Blackhawks Confidential

Good news is the Blackhawks are starring without 'a star' in sight

kaneminnesota.jpgThe Blackhawks don't have "A STAR."

And that's the good news.

They have a few excellent talents. They have a youthful flame of energy that burns red hot. They have some good, solid pluggers. They have an amazing depth to fall back on when injuries impede the team.

But no young Michael Jordan. And that's the good news. One guy isn't trying to hog the ice and be the main show at the expense of the team.

I remember former Chicago sportswriter Jerome Holtzman, a baseball expert, used to like to moonlight a couple times a winter on the Bulls just to point out early in Jordan's career for his buddy, owner Jerry Reinsdorf, that the Bulls would never win a championship as a one-man band, no matter how many ridiculous points Jordan racked up in a single night.

That, of course, changed eventually with Jordan maturing and the team improving. And perhaps one day Patrick Kane will be a modern-day Bobby Hull and carry a well-rounded Hawks team on his back with some silly-high numbers.

Until that happens, as Kane said, his teammates just consider him the Miley Cyrus of this diverse group. That is without Annie Leibovitz taking some risque photos of Kane with his pants down and his Blackhawks jersey at half-mast, like she did with Cyrus.

Kane is damn good and all, singled out by media sometimes as the voice of the Hawks. But even coming off his Annie Oakley shot for a goal Monday against Minnesota, he isn't "THE STAR."

As long as everybody remembers that, especially him, the team will be just fine. We don't want any smart-ass writer to have to make money by penning "The Kane Rules" and copy Sam Smith's "The Jordan Rules."

Most importantly, the Hawks have a 7-3-1 record without "A STAR" lifting them there.

Go to NHL.com and see for yourself. Among the individual leaders, not one Hawk picture prominently in sight.

And that's the good news, because the team is front and center where it should be.

The Hawks' 15 points puts all of them among the team leaders as a group. In contrast, the teams right there reaching for the top with them all feature some star individuals with standout accomplishments early this season.

Anze Kopitar's 21 points and 10 goals for the Los Angeles Kings. Marian Gaborik's 18 points and 10 goals for the New York Rangers. Goalie Craig Anderson's 9 wins for Colorado.

Joe Thornton's 17 points and Patrick Marleau's 16 points for San Jose. Evgeni Malkin's 4 goals, 9 assists for Pittsburgh. Alex Ovechkin's 19 points for Washington.

Scroll down the list of point leaders and you won't see a Hawk flying high until Patrick Sharp ranks 42d with his 5 goals, 5 assists. Next comes Kane at 46th with his 4 goals, 6 assists. Then the Hawks drop all the way to 75th with defenseman Duncan Keith's 8 points.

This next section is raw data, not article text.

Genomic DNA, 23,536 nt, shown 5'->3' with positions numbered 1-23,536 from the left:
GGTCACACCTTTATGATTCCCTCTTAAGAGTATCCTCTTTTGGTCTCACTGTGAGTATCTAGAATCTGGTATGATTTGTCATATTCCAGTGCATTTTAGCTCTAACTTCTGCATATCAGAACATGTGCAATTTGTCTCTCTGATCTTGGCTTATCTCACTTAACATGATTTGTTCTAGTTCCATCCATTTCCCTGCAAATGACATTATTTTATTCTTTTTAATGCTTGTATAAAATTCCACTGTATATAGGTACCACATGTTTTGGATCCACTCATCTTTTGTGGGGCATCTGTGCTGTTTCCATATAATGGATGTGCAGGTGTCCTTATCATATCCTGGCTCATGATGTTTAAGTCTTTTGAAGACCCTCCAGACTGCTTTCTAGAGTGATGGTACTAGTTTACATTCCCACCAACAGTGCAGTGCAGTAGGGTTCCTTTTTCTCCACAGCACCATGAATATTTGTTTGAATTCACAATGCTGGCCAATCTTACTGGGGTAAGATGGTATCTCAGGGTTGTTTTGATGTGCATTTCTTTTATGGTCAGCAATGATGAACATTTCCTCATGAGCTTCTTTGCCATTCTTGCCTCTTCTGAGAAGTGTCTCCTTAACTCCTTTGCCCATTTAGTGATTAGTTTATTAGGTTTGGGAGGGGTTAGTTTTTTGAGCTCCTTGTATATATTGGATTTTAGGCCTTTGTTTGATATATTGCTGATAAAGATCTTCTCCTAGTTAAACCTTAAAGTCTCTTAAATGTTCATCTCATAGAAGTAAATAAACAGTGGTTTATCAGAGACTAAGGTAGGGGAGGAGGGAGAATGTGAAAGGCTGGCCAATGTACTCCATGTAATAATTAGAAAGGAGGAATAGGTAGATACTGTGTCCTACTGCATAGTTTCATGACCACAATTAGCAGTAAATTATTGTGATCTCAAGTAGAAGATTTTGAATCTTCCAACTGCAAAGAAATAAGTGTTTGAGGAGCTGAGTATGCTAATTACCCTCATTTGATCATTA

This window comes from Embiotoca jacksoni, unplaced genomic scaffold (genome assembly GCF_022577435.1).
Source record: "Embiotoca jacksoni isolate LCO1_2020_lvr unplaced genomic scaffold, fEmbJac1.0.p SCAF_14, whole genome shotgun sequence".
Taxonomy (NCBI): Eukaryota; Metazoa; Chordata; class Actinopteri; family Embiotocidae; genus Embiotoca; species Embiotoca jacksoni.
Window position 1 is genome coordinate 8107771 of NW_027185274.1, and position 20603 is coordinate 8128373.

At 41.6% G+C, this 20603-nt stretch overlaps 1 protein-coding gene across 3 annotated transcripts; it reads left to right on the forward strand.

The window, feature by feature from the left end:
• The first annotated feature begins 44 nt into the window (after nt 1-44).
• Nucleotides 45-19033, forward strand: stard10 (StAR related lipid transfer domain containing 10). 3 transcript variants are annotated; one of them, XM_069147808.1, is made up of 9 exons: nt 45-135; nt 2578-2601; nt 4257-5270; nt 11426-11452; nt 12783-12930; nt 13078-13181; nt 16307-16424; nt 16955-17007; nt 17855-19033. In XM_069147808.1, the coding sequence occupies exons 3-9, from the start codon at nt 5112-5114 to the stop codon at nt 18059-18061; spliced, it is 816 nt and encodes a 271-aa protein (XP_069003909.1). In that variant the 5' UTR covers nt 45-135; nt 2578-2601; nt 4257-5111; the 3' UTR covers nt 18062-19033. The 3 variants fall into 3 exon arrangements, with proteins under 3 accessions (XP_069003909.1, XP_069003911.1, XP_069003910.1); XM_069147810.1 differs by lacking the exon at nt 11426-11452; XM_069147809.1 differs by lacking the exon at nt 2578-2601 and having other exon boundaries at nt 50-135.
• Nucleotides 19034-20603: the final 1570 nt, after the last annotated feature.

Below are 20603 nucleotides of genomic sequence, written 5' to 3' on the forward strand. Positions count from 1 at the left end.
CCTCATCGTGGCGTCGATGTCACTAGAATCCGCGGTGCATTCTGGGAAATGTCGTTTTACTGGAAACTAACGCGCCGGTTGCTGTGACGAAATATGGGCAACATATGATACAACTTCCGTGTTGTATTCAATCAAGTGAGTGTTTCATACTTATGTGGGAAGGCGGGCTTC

Sharp's offense has fallen off in recent games after a torrid beginning. That hasn't kept his team from winning without him scoring. That's a balanced attack.

Like Chicago, Washington and Pittsburgh are still doing OK this season without their best power plays. That needs to change for all of them to remain competitive, but it also says something about their units as a whole.

Maybe the irrepressible Kane will be singled out and glamorized as a star once the Hawks sign the restricted free agent before next July. In our society, money often defines us. Simply ask Brian Campbell.

Kane may deserve a contract that pays him as much as $6-7 million a year for five years or more. Whether the Hawks try to hold him down to $5-6 million a year will be the rub. There will be hell to pay squeezing him, Jonathan Toews and Duncan Keith under the salary cap.

The only pitfall in the process is if Kane decides the money makes him "THE STAR." He must let performance dictate whether he becomes the next Bobby Hull in Chicago, not paydays.

But the hallmark of this club isn't Kane. For now, it's determination and depth. The Hawks also are among the NHL leaders in penalty killing, which is a different group than the NHL leaders in points.

Except for the Rangers and Avalanche, none of the other teams battling for the points lead reside among this gritty group, ready to risk life and limb and hustle.

To me, it represents what the Hawks are about to be sitting pretty in points and pugnacious penalty kills.

Martin Havlat suggested that his absence would kill the chemistry on the Hawks. Not true at all. Havlat had that reality slapped in his face Monday on a return to United Center.